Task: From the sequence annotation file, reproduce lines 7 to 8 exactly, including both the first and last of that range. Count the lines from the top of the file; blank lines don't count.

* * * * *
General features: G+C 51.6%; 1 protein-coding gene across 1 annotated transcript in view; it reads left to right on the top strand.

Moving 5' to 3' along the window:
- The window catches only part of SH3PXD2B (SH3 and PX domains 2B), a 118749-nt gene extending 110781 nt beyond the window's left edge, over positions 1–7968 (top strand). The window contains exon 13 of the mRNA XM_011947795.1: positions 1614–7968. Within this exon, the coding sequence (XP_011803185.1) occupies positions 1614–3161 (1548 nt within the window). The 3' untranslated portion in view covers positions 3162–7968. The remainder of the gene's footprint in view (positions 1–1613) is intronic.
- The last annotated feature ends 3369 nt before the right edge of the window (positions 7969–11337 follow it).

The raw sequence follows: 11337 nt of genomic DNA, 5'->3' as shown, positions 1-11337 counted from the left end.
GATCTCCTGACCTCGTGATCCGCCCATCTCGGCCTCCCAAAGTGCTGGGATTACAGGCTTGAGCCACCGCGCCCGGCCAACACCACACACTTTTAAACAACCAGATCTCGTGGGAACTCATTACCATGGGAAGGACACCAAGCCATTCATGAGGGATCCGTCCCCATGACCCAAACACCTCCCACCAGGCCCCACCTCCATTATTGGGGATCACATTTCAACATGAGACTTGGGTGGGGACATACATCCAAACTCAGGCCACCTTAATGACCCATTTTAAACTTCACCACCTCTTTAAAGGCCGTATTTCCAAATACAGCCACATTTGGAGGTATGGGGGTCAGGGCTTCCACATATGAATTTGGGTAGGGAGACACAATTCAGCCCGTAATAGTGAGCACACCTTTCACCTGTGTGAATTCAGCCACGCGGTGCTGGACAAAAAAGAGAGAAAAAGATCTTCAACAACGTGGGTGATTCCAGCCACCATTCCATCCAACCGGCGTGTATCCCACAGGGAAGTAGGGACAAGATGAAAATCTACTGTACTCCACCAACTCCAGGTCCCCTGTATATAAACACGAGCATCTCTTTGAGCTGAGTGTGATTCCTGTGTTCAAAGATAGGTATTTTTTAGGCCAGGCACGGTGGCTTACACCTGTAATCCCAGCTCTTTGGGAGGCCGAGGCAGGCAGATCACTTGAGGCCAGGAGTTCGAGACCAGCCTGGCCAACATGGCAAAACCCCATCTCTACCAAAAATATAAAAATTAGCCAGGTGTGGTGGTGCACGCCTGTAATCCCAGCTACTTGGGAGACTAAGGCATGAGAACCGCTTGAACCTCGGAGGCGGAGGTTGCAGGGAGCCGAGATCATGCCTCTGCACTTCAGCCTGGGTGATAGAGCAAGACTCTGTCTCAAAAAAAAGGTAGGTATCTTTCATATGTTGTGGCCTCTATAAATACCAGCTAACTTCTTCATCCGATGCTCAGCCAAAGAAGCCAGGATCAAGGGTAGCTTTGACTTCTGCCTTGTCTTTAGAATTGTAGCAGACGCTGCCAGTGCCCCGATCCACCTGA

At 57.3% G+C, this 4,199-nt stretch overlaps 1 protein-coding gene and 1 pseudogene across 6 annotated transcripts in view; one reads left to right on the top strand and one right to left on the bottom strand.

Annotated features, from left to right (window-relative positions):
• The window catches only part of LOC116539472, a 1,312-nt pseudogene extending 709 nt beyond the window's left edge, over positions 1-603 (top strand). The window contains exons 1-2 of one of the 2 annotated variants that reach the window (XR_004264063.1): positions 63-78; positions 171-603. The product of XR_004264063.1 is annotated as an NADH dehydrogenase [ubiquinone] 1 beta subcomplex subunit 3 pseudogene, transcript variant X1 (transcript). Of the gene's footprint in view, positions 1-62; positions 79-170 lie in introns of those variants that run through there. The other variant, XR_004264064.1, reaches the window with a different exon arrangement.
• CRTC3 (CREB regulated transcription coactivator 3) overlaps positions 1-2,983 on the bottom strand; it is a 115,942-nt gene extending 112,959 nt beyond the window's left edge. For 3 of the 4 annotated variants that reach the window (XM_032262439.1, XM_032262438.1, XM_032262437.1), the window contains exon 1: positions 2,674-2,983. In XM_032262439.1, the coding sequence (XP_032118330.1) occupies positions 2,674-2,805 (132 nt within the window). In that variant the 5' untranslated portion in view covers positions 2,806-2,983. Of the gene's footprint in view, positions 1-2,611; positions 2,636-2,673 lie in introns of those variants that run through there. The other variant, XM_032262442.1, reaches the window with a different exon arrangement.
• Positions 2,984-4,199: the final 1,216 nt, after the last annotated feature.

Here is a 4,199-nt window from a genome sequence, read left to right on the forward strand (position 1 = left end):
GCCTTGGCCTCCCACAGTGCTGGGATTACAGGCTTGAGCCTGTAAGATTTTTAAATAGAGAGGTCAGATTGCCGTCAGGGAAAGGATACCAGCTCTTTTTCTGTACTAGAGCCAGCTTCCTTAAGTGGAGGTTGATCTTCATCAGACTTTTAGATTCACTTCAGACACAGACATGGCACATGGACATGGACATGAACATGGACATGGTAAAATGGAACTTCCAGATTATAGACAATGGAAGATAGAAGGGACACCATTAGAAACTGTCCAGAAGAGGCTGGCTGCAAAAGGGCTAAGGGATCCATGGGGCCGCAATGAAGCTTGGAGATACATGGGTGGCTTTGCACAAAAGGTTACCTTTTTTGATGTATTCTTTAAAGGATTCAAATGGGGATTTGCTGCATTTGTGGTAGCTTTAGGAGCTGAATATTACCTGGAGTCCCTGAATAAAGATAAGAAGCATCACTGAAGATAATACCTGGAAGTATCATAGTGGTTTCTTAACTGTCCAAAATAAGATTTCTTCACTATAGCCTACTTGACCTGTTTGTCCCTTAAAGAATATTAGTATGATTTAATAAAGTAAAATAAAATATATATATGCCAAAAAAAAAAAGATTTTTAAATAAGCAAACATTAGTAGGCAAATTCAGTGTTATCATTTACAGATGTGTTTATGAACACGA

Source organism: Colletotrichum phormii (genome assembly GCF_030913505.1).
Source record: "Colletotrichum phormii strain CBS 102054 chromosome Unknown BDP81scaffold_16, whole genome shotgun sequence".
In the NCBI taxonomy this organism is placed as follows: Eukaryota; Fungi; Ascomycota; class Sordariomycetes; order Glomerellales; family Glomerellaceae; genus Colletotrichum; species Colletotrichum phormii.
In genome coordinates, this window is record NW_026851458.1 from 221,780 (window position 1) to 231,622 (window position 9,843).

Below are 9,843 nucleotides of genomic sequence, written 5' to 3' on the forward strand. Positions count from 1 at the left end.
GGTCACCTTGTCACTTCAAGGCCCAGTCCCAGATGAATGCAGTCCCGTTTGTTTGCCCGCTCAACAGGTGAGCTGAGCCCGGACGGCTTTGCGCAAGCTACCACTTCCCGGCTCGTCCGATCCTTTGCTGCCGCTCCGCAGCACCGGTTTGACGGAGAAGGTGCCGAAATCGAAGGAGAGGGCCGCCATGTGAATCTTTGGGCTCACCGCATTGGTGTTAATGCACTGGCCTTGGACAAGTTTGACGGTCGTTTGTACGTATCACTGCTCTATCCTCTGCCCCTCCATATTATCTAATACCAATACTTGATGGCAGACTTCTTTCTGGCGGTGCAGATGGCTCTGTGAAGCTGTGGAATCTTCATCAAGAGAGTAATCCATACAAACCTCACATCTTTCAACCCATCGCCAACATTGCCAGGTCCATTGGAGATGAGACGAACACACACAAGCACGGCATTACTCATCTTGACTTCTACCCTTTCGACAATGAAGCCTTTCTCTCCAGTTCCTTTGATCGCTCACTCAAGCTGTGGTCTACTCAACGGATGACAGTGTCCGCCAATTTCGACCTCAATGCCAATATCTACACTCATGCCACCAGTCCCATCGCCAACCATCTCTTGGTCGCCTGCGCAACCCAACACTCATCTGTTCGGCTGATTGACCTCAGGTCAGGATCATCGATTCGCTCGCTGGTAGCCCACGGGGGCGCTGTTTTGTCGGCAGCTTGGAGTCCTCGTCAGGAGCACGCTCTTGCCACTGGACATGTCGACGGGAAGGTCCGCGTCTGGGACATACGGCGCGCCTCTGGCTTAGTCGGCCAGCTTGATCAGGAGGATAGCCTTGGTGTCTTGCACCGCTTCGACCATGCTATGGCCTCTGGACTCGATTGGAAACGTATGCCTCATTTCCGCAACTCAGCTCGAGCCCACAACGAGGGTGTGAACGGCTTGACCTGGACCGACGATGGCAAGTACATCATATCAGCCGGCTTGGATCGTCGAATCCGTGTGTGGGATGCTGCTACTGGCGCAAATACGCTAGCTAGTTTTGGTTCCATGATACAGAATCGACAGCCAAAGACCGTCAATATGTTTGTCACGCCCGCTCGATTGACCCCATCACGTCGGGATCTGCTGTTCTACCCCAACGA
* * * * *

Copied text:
At 57.3% G+C, this 4,199-nt stretch overlaps 1 protein-coding gene and 1 pseudogene across 6 annotated transcripts in view; one reads left to right on the top strand and one right to left on the bottom strand.

Annotated features, from left to right (window-relative positions):